The “Deadly Stuff Players” Interview
with Kam Williams
Taking Stock of the Status Flo
Flo Anthony is a syndicated celebrity radio host, columnist. The first African-American woman to work in the sports, entertainment and the renowned Page Six departments of the New York Post, as well as the first African-American to pen a column in the National Examiner, her work currently appears in the New York Daily News, Resident Magazine, the New York Amsterdam News and other newspapers.
Flo is also the publisher and editor-in-chief of Black Noir Magazine, as well as a busy blogger. She has appeared on many TV shows, including Life After, omg! Insider, Entertainment Tonight, Inside Edition, and other programs on the Fox News Channel, CNN, HLN and MSNBC.
A graduate of Howard University, Flo resides in the East Harlem section of New York City. Here, she talks about her new novel, “Deadly Stuff Players.”
Kam Williams: Hi Flo, it was great finally getting to meet you at the Pocono Mountains Film Festival.
Flo Anthony: Hello, Kam. I feel the same way. You are such an amazing journalist. It was a thrill to finally meet you, too.
KW: Thanks! You are a Renaissance woman who wears a lot of hats: radio host, publisher, editor, gossip columnist, publicist, blogger, talk show guest, syndicated columnist and novelist. How do juggle so many interests?
FA: Thanks for the compliment. I keep a very tight daily schedule. I provide live radio feeds to almost 30 stations from 7:35 am until 5:00 pm. From 9:30 to noon, I research and write two shows, Gossip On The Go With Flo and Flo Anthony's Big Apple Buzz for the next day. At 12:10 pm, I record the shows. Then I start up live again at 2:00. In between feeds, I write my other columns and work on other projects. I was on a three-month deadline to write Deadly Stuff Players, so I began work on it at 5:00 every morning, did my other work between the radio feeds, then resumed work on the novel at 3:30, then worked until around 7:00 every evening and all day on Saturdays and Sundays.
KW: Which one do you enjoy doing the most?
FA: I love it all, but my radio show is my baby. I can say whatever I want and I love interacting with the air personalities. It is not financially as rewarding as it should be, but the creative outlet rewards my soul.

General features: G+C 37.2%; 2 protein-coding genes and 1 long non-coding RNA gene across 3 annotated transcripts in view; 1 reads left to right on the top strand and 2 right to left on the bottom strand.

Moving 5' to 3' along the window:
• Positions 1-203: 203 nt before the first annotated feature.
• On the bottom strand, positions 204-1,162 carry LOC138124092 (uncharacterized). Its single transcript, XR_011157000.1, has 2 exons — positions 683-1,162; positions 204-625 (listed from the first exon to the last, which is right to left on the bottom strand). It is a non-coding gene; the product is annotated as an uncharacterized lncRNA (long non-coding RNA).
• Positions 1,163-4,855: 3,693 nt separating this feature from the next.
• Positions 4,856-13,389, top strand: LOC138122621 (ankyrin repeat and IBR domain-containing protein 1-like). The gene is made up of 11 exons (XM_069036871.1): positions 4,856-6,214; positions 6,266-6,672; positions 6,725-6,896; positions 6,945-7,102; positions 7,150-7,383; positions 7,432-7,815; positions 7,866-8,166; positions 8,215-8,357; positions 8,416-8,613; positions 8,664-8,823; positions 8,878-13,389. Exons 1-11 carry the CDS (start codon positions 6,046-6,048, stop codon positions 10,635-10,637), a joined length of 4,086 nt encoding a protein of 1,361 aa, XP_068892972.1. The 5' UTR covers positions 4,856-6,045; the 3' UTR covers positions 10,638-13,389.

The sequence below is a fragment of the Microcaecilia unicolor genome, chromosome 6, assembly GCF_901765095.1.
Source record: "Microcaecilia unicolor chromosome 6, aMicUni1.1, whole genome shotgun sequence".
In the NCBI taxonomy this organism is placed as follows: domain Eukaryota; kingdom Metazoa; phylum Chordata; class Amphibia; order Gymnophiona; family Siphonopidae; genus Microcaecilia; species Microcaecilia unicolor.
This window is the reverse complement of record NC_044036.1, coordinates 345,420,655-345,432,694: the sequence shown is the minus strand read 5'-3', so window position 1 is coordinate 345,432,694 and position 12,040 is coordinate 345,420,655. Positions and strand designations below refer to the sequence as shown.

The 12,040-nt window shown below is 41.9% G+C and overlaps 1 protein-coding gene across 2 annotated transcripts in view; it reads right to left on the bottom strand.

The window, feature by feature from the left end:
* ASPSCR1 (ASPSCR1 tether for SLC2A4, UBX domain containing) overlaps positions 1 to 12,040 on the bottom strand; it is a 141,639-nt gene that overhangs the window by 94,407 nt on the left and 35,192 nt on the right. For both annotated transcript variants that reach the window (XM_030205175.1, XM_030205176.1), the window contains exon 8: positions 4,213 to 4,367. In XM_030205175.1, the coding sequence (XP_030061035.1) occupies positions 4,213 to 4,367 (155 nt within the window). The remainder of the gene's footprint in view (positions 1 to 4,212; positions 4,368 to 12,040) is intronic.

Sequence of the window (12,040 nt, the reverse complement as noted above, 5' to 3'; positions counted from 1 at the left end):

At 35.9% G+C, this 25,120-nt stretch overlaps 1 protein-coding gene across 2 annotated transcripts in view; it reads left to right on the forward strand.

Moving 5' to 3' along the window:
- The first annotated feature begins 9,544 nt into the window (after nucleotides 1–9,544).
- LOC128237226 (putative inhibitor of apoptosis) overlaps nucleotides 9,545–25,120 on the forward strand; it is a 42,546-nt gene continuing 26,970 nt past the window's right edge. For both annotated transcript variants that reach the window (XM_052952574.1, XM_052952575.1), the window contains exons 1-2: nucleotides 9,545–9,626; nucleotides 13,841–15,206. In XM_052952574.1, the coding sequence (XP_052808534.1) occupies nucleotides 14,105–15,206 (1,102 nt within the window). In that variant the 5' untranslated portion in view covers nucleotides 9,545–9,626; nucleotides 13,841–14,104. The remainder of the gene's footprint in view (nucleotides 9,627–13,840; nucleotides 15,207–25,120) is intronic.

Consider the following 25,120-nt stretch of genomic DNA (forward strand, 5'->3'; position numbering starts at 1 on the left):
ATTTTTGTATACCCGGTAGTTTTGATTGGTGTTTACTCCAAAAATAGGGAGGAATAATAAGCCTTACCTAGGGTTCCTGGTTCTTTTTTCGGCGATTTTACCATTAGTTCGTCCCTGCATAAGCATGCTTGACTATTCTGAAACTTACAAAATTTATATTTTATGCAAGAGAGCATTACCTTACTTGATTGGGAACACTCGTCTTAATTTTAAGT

KW: What celebrity was your favorite interview of all time?
FA: Michael Jackson, every time I interviewed him throughout the years. The most exciting interview with him was when I took the Inside Edition cameras onto the set of his “They Don't Care About Us” video. I was very humble about it at the time, but looking back on it, it was a huge deal!
KW: Who did you most like representing as a publicist?
FA: Tyra Banks.
KW: What TV show have you had the most fun appearing on as a guest?
KW: What inspired you to write “Deadly Stuff Players,” a sequel to “Keeping Secrets, Telling Lies,” your first novel?
FA: I loved the characters Valerie and Rome, and wanted to bring them back. And, I kept coming up with all the other great characters like Vance Dumas, Platinum Pizzazz, Royale Jones, Turquoise Hobson, etcetera.
KW: The heroine of the book, Valerie, is a gossip columnist. Is the character based on you?
FA: Yes, she is me down to the long blonde hair and love of Christmas. A lot of things that happen to Valerie in the book have actually been my experiences.
KW: Tell me a little about “Deadly Stuff Players.” The cover says “Zane Presents,” which makes me naturally expect a steamy romance novel. Yet, the title suggests that it might be a murder mystery. Which is it?
FA: It is a murder mystery, although it does have a half-dozen love scenes. Zane has her own imprint, Strebor Books.
KW: Tell me a little about the plot in 25 words or less?
FA: It revolves around Valerie and Rome, who is an NFL Hall of Famer-turned-Private Investigator, as they try to solve the murder of drug-addled socialite Andrea Dumas. She is the wife of an African-American dot.com billionaire Victor Dumas and mother of Vance Dumas, a jockey. The story follows Rome and Val around L.A. for five days and all the wild people, murder and mayhem they encounter.